October 23, 2018 — For the longest time we have wanted to explore the western Carolinas and northern Georgia to get a better picture of this popular region for retirement. So for this year’s southern migration my wife and I decided to take the western route, starting out on Interstate 81. What a great trip it was. We will report on the towns we visited in western North Carolina (plus a list of the ones we didn’t to see). In a second installment we will continue with those we visited in northwestern Georgia. Don’t forget to see links to our other site visit articles in the “Further Reading” section at bottom.
Even if you are not considering retiring to this area you might find this travelogue a source of good ideas. You could use it for either a short vacation, or as a diversion if you are a snowbird hurtling to and from your summer and winter haunts.
The Planning Begins
We started planning the trip by going through the Topretirements State Directories, looking for towns in the western parts of Virginia, North and South Carolina, and Georgia. Our goal was to find towns that we know are popular retirement destinations but didn’t have much, if any, recent experience with. We wrote those names down and then tried to connect the dots – which ones were reasonable to hit on our drive without going too far out of the way? Which would be good towns to spend the night, and which places would have to wait for another visit.
The format for this article will be a description of the route travelled, and what the towns we visited were like. We include our opinions about what kind of person might like (or dislike) each one. Note this caution: Our opinions and impressions of these potential retirement towns were formed on the basis of short visits. My wife pointed out to me that is a lot like a visitor forming an impression of Key West from a 4 hour visit coming off a cruise ship, seeing only the bars and tee shirt shops on Duval Street. There is usually a lot more to a town that initially meets the eye, and we apologize in advance if we have missed the mark. The best advice is don’t take our word for it, go visit these places yourself and have some fun doing it!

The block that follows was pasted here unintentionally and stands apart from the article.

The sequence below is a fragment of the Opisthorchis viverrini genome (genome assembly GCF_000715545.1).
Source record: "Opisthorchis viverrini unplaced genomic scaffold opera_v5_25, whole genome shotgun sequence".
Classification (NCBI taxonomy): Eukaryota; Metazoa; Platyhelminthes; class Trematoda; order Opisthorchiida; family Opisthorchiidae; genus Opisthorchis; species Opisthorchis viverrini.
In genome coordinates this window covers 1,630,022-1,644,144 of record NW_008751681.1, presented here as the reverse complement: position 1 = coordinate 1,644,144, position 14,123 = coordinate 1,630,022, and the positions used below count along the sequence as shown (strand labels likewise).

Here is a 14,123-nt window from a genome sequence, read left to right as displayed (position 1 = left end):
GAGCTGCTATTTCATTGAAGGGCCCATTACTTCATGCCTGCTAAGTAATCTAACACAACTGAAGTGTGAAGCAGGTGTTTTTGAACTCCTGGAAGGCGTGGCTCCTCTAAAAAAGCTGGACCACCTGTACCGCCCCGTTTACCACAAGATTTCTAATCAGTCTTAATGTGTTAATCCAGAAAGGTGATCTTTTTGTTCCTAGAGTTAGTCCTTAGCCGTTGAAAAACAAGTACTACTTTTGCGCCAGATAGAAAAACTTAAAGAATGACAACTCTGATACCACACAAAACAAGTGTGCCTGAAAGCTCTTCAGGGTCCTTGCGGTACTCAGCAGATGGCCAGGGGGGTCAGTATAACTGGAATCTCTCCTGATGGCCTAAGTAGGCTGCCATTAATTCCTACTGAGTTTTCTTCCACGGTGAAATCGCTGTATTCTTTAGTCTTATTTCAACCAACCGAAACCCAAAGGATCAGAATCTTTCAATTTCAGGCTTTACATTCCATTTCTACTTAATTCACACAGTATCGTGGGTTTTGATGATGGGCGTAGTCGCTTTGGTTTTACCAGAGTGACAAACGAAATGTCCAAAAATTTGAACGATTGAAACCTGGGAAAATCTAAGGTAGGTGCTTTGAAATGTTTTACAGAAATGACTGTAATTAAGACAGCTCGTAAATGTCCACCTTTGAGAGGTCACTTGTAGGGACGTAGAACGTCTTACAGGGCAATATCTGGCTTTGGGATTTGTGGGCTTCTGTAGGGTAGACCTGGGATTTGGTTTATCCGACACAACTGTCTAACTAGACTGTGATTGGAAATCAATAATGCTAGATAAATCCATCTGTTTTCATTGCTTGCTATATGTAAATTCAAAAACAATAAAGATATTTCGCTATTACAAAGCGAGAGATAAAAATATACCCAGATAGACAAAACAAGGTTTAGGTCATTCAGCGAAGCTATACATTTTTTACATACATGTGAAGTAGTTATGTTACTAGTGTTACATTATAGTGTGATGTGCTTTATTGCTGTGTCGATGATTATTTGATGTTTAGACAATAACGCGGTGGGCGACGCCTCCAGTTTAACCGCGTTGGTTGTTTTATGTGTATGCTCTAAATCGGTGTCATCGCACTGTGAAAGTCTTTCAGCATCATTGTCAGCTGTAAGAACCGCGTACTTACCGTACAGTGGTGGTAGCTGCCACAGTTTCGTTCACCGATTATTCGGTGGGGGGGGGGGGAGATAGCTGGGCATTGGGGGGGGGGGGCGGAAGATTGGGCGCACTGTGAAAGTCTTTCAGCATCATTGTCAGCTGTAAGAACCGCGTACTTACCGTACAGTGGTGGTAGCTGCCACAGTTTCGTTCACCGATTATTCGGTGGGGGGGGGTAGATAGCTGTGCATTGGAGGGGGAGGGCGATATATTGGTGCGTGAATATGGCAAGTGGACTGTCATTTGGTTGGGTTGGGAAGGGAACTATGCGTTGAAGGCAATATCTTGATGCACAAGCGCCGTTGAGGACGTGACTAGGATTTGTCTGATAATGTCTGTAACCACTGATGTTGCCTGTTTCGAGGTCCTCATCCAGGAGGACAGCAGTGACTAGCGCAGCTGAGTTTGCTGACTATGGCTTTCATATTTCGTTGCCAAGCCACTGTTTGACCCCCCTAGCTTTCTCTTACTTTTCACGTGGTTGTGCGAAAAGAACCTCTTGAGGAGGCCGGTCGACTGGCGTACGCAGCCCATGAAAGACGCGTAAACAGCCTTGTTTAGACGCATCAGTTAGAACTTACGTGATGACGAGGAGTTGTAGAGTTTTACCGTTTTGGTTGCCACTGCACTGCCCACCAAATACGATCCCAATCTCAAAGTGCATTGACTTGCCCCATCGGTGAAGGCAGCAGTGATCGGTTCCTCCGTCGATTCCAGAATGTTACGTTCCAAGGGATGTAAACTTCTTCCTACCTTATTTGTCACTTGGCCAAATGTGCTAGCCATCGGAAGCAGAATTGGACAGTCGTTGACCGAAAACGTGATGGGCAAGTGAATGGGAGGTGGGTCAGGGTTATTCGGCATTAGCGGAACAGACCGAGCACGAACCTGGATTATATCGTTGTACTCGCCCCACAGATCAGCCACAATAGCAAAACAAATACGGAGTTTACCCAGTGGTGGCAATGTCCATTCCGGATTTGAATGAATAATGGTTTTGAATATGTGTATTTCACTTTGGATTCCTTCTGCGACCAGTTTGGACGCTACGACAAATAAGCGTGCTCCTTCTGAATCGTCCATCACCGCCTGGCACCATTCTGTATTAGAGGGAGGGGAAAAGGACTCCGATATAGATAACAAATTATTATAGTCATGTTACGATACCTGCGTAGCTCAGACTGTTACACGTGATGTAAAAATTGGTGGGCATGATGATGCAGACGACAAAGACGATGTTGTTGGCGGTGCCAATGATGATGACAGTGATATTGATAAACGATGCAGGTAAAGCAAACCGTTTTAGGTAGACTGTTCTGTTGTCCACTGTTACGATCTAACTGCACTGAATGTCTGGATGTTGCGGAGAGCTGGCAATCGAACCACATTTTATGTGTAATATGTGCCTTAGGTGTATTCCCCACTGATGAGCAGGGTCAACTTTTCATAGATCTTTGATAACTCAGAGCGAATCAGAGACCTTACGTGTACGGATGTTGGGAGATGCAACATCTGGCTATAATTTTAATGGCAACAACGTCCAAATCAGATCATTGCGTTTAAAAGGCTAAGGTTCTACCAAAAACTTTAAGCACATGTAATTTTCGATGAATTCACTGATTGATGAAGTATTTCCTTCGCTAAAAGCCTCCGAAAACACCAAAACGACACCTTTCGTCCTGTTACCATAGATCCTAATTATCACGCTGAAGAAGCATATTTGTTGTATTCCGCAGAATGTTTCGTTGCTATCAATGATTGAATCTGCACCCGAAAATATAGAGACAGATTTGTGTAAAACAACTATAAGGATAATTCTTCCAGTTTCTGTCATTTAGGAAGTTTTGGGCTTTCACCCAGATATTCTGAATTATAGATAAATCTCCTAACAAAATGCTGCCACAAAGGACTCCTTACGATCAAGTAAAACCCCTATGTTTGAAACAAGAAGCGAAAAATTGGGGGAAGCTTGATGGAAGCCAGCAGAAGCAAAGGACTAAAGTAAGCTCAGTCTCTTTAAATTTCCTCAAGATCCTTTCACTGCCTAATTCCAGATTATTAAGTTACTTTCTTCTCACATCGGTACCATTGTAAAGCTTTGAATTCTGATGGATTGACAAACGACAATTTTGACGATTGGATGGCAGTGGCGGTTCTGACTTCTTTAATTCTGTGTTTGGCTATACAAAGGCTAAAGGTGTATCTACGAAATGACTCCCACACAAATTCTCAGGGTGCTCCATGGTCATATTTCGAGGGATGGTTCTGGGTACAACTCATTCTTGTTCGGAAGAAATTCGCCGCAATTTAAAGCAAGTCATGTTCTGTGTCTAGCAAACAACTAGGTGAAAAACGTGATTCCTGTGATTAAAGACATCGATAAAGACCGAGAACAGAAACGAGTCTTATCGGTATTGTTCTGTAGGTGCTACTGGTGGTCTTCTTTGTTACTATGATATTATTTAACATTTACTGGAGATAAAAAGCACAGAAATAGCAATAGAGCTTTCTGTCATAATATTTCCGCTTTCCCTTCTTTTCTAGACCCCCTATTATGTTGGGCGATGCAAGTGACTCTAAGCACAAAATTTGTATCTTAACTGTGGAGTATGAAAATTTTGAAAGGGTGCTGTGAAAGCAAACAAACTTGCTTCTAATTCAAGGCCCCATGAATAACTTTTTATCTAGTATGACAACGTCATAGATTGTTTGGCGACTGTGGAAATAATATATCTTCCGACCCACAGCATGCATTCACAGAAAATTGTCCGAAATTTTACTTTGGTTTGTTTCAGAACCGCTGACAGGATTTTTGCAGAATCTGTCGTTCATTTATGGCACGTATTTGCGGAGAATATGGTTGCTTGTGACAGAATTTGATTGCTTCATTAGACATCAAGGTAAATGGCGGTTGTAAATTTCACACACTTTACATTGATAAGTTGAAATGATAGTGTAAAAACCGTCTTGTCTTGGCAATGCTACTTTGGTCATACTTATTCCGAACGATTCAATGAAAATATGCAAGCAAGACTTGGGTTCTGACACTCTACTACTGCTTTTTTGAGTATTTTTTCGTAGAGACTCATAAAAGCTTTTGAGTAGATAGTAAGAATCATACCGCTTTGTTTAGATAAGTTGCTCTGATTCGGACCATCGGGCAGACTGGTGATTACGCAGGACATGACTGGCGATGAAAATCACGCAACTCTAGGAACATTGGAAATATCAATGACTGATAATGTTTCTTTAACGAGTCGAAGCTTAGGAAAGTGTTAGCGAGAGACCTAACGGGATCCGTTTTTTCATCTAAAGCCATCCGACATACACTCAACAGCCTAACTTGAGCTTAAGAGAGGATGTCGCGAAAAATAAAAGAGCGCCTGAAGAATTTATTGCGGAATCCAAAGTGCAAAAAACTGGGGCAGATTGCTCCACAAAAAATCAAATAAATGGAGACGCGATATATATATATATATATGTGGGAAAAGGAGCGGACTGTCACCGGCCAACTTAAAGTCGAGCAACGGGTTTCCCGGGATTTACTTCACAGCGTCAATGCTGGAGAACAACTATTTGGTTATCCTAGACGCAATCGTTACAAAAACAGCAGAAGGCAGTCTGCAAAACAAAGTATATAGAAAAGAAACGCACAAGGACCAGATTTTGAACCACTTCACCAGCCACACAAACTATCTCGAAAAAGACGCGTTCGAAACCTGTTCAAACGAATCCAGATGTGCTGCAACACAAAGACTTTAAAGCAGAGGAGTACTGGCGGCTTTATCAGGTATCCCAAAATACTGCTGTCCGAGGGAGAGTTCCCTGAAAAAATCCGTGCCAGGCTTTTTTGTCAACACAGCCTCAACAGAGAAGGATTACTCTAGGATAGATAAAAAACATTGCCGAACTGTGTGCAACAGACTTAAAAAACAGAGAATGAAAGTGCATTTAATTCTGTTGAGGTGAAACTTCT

Starting out on Interstate 81, we headed south, spending our first night on the road in Staunton, Virginia (pictured above, use link to find out more). We stayed at the Berkeley Bed & Breakfast, which we would recommend. Staunton was a town on the map that we knew nothing about, it had not been reviewed on Topretirements, and upon investigation seemed pretty interesting. Staunton (pronounced Stant’un) was the birthplace of President Woodrow Wilson. Today you can tour his childhood home, visit the Presidential Library, and see his magnificent Pierce-Arrow sedan. The city, long the economic center of the region, has a very interesting downtown with a great collection of stores. One store is devoted to bass and other stringed instruments, another has an extensive selection of olive oils, and one (seriously) seems to concentrate on rubber ducks. We had a very sophisticated and tasty dinner at Zynodoa, a farm to table restaurant. In the hills above the downtown is the extensive campus of Mary Baldwin University and the Staunton Military Institute. The American Shakespeare Center and Blackfriars Theatre is a huge cultural and economic force in town. The Village at Staunton is a former mental hospital at the edge of town now converted to a large complex of condos for retirees. Our innkeeper reported that retirees are coming to Staunton from all over the country. Some buy stunning old homes in the beautiful hills around town, while others head for places like the Village at Staunton or other 55+ communities in the region.